Oil prices rose on Tuesday as the US dollar eased against major peers but gains were limited by worries of slowing global fuel demand growth amid bearish economic data from key oil importing economies such as China.
International benchmark Brent crude futures gained 3 cents to US$93.29 per barrel by 0652 GMT, after falling 0.3% in the previous session. U.S. West Texas Intermediate crude futures for December delivery rose 11 cents to US$84.69 per barrel, after a previous decline of 0.6%.
The greenback eased on Tuesday amid signs U.S. Federal Reserve rate hikes are putting the brakes on the world’s biggest economy, while risk sentiment improved as Rishi Sunak prepared to become Britain’s prime minister.
A weaker U.S. dollar makes dollar-denominated oil less expensive for other currency holders and helps push prices higher.
However, signs of uncertain economic activity in the United States and China, the world’s two biggest oil consumers, limited the increase.
“The intraday price swings aside, Brent and WTI futures are stuck in a relatively narrow band since Thursday,” said Vandana Hari, founder of oil market analysis provider Vanda Insights.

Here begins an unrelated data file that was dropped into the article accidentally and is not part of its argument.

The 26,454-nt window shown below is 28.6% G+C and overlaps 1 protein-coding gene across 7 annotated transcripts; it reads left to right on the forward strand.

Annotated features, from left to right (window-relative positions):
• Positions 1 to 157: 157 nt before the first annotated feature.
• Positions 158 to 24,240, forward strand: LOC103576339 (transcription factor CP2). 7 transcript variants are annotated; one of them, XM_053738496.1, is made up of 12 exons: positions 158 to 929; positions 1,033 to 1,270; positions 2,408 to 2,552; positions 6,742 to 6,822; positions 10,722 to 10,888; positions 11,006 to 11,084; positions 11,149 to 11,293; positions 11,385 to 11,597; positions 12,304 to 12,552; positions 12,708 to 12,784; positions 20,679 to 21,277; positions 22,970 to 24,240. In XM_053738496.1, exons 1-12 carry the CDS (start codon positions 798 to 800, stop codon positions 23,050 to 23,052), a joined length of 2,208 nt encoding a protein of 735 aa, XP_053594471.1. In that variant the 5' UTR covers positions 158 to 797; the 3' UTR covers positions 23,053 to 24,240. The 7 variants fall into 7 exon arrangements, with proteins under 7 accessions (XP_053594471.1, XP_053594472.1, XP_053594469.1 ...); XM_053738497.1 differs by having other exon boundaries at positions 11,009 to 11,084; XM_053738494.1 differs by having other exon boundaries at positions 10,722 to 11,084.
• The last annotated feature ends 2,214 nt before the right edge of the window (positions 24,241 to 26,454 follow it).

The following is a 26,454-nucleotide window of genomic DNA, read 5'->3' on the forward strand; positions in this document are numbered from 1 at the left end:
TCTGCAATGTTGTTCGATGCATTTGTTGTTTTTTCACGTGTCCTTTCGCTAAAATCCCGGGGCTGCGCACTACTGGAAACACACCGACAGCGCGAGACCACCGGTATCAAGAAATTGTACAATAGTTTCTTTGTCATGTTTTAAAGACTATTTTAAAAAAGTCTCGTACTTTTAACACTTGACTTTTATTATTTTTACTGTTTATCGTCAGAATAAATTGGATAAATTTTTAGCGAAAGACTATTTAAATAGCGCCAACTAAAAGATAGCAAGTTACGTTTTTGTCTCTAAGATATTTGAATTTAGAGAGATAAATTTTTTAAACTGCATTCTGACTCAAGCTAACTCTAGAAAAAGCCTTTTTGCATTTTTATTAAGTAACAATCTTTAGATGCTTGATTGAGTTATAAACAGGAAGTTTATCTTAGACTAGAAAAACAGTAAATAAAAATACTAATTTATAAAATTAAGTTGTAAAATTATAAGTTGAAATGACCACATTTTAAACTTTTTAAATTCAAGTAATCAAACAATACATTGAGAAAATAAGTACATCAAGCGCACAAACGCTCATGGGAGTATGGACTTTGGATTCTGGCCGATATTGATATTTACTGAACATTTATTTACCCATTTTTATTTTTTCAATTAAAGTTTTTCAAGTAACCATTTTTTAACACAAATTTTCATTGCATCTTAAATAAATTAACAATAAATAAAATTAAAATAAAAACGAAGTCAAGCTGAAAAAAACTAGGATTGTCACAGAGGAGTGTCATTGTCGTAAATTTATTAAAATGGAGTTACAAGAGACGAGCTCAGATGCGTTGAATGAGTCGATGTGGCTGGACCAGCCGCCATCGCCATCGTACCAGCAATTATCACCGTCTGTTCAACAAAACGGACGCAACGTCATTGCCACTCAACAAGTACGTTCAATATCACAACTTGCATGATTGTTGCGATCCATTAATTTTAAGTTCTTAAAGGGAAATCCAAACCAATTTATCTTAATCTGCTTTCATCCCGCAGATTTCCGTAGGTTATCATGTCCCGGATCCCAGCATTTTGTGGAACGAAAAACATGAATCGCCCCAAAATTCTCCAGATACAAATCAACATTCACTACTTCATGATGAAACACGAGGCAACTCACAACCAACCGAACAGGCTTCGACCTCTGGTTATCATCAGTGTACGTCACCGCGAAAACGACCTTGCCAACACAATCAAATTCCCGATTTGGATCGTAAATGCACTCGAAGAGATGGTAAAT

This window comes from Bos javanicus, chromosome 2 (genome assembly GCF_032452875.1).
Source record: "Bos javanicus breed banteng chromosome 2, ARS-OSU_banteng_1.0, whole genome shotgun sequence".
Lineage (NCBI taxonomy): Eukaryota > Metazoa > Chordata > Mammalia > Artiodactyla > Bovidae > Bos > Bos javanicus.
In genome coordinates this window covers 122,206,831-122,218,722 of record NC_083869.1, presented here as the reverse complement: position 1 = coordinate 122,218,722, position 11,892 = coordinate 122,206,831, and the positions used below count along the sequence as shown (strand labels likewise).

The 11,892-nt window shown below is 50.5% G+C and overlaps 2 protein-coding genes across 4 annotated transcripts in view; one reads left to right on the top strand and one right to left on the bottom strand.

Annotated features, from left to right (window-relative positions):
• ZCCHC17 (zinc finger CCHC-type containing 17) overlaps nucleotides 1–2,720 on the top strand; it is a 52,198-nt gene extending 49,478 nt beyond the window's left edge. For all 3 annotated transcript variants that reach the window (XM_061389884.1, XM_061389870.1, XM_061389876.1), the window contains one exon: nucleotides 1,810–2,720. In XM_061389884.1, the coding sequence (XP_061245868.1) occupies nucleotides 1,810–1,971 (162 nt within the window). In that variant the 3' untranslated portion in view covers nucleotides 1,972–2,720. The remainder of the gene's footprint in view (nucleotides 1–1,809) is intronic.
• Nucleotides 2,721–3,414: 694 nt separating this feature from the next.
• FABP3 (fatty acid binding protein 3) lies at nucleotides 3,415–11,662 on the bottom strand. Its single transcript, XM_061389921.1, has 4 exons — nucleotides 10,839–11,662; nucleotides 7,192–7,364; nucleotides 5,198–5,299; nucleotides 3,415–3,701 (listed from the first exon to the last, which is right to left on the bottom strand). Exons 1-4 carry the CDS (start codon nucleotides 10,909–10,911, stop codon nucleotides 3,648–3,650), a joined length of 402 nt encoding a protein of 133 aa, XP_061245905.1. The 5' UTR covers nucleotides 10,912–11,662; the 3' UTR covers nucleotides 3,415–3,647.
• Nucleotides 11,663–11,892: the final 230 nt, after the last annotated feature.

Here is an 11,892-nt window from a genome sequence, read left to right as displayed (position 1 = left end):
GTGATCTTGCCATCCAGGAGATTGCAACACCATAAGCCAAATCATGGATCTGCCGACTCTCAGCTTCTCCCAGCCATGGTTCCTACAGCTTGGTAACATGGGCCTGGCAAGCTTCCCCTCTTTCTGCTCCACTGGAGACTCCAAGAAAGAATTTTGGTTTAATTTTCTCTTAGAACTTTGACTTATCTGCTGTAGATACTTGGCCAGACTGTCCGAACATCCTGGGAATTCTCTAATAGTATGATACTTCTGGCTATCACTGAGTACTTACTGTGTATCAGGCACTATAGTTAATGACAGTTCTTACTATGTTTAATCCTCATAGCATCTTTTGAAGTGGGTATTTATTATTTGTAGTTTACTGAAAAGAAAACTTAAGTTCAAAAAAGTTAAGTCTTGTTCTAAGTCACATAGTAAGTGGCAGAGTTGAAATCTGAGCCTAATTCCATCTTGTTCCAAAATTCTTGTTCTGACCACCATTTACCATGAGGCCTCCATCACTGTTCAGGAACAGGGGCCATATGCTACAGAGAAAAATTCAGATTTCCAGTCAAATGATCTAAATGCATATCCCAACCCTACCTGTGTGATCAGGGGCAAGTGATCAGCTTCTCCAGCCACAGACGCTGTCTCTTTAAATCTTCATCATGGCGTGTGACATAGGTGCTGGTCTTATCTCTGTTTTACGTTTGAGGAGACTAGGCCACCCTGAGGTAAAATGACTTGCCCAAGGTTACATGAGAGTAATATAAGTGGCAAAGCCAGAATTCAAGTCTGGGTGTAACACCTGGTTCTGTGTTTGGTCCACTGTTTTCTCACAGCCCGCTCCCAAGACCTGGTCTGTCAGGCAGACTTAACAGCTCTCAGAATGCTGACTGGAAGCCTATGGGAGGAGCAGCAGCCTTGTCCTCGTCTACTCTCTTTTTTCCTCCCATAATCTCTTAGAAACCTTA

Supply and demand fundamentals remain largely stable, leaving economic sentiment at the centre-stage for the oil market, Hari added.
“Much of the souring outlook on demand has already been baked in, so any further downward pressure may be slow-acting,” she said.
U.S. business activity contracted for a fourth month in October, with manufacturers and services firms saying in a monthly S&P Global survey of purchasing managers published on Monday that client demand is falling .
That weakening could indicate that the Fed’s interest rate increases to fight inflation have been working and may persuade it to slow its rate hike policies, a positive signal for fuel demand.
Also on Monday, government data showed China’s crude oil imports in September were 2% lower than a year earlier, continuing a trend of lower imports at the same time it reported slowing retail sales.
U.S. crude oil inventories are also expected to rise this week, which may limit price gains. Analysts polled by Reuters estimated on average that crude inventories rose by 200,000 barrels in the week to Oct. 21.
Analysts estimated stockpiles of gasoline fell by about 1.2 million barrels and distillate inventories, which include diesel and heating oil, were expected to have dropped by 1.1 million barrels last week.
Separately, International Energy Agency head Fatih Birol said on Tuesday the world will still need Russian oil to flow to the market despite a price cap, with between 80% to 90% an “encouraging level” to meet demand.
Many details of a price cap on Russian oil still have to be ironed out, Birol said during the Singapore International Energy Week.